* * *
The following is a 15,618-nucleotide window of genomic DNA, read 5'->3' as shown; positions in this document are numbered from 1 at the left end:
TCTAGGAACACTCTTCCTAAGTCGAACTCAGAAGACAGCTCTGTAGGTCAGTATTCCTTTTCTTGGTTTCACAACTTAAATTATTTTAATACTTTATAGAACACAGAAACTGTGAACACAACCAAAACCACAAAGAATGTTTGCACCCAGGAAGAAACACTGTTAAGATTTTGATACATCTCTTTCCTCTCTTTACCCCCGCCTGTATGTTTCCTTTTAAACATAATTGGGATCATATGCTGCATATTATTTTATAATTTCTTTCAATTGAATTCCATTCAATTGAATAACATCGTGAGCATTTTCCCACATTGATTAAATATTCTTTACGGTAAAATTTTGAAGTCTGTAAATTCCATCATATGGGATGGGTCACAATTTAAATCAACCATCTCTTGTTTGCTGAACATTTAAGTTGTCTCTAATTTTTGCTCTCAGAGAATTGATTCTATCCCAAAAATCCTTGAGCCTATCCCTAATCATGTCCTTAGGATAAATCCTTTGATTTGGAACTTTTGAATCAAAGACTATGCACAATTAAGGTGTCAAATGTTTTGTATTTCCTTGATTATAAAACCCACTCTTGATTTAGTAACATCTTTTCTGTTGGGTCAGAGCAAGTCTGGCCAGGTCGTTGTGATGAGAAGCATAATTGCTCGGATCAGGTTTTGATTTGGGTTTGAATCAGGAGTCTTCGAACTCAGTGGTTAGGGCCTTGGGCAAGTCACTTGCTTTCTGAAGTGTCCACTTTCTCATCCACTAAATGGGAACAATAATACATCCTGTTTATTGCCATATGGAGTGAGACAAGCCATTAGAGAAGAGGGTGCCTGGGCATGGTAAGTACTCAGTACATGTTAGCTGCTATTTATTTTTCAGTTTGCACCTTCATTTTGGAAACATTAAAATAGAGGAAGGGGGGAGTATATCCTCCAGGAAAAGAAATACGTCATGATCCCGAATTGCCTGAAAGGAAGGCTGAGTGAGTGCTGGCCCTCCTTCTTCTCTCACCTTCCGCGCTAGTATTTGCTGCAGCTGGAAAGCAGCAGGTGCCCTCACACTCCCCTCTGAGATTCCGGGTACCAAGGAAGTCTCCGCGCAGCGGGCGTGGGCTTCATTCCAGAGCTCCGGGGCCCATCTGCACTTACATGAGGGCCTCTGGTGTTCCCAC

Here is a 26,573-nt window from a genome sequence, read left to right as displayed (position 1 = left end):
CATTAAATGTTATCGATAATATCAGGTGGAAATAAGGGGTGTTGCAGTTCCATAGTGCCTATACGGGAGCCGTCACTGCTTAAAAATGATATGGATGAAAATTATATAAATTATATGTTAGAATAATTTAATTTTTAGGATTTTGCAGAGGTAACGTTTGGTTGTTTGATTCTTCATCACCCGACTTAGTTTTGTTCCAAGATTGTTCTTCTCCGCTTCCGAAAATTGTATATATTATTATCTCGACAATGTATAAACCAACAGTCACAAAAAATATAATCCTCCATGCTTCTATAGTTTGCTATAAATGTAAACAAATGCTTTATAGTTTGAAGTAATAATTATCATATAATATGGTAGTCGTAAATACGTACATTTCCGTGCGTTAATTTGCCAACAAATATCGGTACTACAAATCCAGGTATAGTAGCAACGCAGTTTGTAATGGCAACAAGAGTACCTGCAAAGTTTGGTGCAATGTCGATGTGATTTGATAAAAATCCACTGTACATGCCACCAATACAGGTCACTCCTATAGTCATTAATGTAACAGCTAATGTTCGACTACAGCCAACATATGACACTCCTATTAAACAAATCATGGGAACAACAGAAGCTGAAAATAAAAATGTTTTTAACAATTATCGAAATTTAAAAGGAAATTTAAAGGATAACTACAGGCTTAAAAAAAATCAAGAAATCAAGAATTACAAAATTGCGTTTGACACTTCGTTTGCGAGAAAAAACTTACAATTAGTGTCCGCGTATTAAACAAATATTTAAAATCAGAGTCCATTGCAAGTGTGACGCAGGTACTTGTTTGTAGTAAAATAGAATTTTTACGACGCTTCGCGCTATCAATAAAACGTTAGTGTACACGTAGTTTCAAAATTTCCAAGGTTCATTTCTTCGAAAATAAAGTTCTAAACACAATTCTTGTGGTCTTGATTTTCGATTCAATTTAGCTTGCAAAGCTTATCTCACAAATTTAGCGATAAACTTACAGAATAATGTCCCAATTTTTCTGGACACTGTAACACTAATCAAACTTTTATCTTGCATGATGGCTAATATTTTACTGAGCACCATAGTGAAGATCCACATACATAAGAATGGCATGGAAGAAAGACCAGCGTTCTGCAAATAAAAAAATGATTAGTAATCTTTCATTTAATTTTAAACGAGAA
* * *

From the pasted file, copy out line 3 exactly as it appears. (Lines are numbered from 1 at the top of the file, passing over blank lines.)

Here is a 26,573-nt window from a genome sequence, read left to right as displayed (position 1 = left end):